A third option would be to simply have much longer fibres, but this would add to the cost of the project.

Access to the light sources for maintenance purposes was via a lifting access panel in the floor of the room above. The space looks fairly congested (see photo below), but since the edge of the dropped ceiling is open to the room below there is adequate ventilation for the light sources and LED power supply units.

Fibre optic light sources

The two light sources (silvery grey boxes at left) share this space with the power supply unit (top of the photo with the perforated casing) for the LED strips. Both light sources are a modified version in which the colour wheel motor is on a separate circuit, which is why there are two power cables coming out of each unit. The fibre harnesses come out of the other end of the light sources and so are hidden here by the floor, at left of the photo.

The dropped ceiling does not extend over the full length and width of the room, so there is a gap between the walls and the edge of the dropped ceiling. Darren installed our RGB (colour changing) LED rigid strips around the perimeter of the dropped area, pointing outwards towards the walls. The 70 cm strips daisy chain together and individual strips can easily be replaced in the event of failure.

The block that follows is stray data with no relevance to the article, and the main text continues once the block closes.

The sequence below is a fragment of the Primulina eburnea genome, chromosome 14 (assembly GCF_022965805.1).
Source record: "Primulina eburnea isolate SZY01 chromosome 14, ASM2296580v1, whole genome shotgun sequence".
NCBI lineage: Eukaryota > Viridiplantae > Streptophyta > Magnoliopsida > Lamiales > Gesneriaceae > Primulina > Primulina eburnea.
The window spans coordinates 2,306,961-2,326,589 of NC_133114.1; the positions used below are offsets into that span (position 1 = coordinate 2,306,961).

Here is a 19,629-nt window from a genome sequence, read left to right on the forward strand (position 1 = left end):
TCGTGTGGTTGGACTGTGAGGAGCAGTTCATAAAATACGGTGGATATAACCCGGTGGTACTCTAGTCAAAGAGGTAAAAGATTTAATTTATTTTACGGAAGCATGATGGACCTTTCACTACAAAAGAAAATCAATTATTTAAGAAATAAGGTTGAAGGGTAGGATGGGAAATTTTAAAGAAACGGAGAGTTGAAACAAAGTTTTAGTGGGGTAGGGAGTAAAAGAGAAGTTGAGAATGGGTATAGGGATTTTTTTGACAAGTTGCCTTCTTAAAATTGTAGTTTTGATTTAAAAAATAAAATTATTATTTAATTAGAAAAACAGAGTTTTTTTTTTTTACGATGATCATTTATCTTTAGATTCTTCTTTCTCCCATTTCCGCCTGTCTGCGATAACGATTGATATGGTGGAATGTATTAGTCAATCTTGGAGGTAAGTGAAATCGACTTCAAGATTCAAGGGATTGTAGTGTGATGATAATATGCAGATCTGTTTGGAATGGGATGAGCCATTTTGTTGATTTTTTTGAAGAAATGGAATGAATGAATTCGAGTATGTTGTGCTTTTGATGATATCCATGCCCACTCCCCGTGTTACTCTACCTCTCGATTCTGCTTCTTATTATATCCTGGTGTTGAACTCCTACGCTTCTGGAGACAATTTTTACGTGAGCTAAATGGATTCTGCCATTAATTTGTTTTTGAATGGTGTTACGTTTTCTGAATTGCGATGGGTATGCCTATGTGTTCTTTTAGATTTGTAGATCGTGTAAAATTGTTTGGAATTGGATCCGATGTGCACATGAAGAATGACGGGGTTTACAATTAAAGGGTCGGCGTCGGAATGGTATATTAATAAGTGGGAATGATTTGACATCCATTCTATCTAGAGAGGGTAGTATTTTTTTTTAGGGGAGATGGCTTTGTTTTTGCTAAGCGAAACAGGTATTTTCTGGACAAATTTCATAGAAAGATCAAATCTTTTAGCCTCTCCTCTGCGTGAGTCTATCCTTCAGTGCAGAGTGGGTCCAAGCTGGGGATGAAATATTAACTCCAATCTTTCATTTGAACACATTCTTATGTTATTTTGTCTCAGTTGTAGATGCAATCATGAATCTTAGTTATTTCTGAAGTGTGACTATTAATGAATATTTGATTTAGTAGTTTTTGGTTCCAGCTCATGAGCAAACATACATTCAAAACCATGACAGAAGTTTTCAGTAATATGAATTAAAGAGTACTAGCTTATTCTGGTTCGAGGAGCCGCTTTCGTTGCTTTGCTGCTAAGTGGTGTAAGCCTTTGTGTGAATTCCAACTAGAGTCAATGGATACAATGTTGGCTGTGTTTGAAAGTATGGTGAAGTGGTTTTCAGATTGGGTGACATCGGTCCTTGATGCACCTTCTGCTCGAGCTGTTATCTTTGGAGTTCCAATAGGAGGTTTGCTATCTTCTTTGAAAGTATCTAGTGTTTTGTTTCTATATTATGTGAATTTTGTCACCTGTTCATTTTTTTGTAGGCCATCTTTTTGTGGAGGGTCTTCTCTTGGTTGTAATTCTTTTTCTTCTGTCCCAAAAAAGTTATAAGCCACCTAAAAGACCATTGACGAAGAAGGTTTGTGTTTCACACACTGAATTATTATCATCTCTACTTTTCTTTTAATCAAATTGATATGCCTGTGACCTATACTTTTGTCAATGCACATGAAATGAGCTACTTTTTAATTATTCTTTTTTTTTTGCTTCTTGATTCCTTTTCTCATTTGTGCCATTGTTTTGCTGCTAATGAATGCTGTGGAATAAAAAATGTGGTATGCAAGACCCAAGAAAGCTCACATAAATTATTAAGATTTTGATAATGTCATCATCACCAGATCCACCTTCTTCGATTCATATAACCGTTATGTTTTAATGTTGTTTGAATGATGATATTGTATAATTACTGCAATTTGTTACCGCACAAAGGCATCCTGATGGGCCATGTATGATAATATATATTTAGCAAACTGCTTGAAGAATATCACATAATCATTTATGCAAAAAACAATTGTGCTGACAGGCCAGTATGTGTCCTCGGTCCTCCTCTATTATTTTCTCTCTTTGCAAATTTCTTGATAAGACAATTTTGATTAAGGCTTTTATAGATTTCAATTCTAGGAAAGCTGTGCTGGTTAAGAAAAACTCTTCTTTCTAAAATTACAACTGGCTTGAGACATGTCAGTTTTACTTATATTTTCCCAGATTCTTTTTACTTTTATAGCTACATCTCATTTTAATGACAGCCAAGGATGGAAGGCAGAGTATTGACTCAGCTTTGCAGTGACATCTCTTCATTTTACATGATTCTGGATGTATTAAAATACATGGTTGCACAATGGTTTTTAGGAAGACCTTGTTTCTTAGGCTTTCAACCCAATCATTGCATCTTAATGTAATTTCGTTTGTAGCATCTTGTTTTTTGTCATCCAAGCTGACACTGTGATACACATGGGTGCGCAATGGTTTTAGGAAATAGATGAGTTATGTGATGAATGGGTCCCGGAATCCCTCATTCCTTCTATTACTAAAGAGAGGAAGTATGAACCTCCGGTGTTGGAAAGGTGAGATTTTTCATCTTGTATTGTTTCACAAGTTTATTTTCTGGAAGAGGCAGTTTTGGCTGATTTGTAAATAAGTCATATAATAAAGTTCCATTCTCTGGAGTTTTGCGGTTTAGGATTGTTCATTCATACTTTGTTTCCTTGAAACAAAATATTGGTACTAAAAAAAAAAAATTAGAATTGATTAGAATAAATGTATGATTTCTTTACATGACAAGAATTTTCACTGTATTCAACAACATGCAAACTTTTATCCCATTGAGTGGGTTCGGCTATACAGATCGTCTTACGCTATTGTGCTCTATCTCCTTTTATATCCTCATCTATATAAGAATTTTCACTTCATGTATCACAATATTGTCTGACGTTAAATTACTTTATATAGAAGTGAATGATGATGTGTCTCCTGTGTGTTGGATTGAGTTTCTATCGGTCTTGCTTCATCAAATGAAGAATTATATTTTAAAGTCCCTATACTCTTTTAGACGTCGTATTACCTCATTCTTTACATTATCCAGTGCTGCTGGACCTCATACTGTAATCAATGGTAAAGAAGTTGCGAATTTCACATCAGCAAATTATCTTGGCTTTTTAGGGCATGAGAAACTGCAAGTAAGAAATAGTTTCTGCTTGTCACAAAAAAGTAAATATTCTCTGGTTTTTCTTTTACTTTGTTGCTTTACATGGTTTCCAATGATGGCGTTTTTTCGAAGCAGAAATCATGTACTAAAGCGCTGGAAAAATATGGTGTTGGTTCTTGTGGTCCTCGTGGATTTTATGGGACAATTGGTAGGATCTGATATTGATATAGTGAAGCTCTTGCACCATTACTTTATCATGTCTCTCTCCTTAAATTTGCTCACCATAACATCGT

LED rim lighting

The LED rigid strips are clipped to the framework of the dropped ceiling, pointing out across the gap to the walls. Reflected light from the walls and original ceiling above will produce an attractive colour wash effect. At the centre of the photo above you can see a small loop of coloured wires: this is the simple push-fit connection between two of the 70 cm strips. To ensure colour consistency the perimeter of the ceiling is divided into sections and groups of half a dozen or so strips wired in parallel to the colour controller.

With the finished project there are three lighting effects which can be used independently or all together - two fibre optic star circuits and the LED colour wash lighting. So, it's possible to simply display the word "Moon" across the ceiling, or turn on both light sources so that the stars in the Moon pattern blend (more or less ) into the general background of stars.

Fibre optic stars

The word Moon is spelled out in fibre optic stars and can be illuminated independently of the background stars, as here, since there are two separate light sources.

Fibre optic stars and LED tape.

The finished job, showing the two fibre optic circuits and the LED strips all illuminated. The colour wash mood lighting effect is far more pronounced when the bright downlights at each corner are not turned on. Click here to see.

So, all in all, an ambitious and impressive project. Congratulations to Darren for a job well done, and thanks to him, too, for sharing details and photos.